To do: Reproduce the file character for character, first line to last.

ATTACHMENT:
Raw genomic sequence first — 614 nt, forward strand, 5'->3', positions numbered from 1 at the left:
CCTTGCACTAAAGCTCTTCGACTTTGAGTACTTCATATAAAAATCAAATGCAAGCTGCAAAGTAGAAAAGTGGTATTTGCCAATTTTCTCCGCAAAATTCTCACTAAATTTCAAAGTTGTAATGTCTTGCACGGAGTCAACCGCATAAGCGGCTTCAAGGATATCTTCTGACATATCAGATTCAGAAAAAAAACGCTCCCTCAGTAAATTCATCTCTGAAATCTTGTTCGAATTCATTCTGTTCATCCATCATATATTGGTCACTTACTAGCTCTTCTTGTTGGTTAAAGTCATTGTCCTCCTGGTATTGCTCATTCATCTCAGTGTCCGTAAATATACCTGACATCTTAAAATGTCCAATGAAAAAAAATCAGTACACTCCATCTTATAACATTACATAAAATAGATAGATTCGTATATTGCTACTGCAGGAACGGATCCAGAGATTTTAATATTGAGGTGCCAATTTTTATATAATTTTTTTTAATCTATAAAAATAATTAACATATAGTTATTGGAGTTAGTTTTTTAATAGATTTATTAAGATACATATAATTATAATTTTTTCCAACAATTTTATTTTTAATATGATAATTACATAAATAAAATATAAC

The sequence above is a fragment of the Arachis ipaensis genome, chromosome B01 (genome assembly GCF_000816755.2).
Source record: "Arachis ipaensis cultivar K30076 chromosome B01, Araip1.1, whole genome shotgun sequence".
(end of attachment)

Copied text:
Raw genomic sequence first — 614 nt, forward strand, 5'->3', positions numbered from 1 at the left:
CCTTGCACTAAAGCTCTTCGACTTTGAGTACTTCATATAAAAATCAAATGCAAGCTGCAAAGTAGAAAAGTGGTATTTGCCAATTTTCTCCGCAAAATTCTCACTAAATTTCAAAGTTGTAATGTCTTGCACGGAGTCAACCGCATAAGCGGCTTCAAGGATATCTTCTGACATATCAGATTCAGAAAAAAAACGCTCCCTCAGTAAATTCATCTCTGAAATCTTGTTCGAATTCATTCTGTTCATCCATCATATATTGGTCACTTACTAGCTCTTCTTGTTGGTTAAAGTCATTGTCCTCCTGGTATTGCTCATTCATCTCAGTGTCCGTAAATATACCTGACATCTTAAAATGTCCAATGAAAAAAAATCAGTACACTCCATCTTATAACATTACATAAAATAGATAGATTCGTATATTGCTACTGCAGGAACGGATCCAGAGATTTTAATATTGAGGTGCCAATTTTTATATAATTTTTTTTAATCTATAAAAATAATTAACATATAGTTATTGGAGTTAGTTTTTTAATAGATTTATTAAGATACATATAATTATAATTTTTTCCAACAATTTTATTTTTAATATGATAATTACATAAATAAAATATAAC

The sequence above is a fragment of the Arachis ipaensis genome, chromosome B01 (genome assembly GCF_000816755.2).
Source record: "Arachis ipaensis cultivar K30076 chromosome B01, Araip1.1, whole genome shotgun sequence".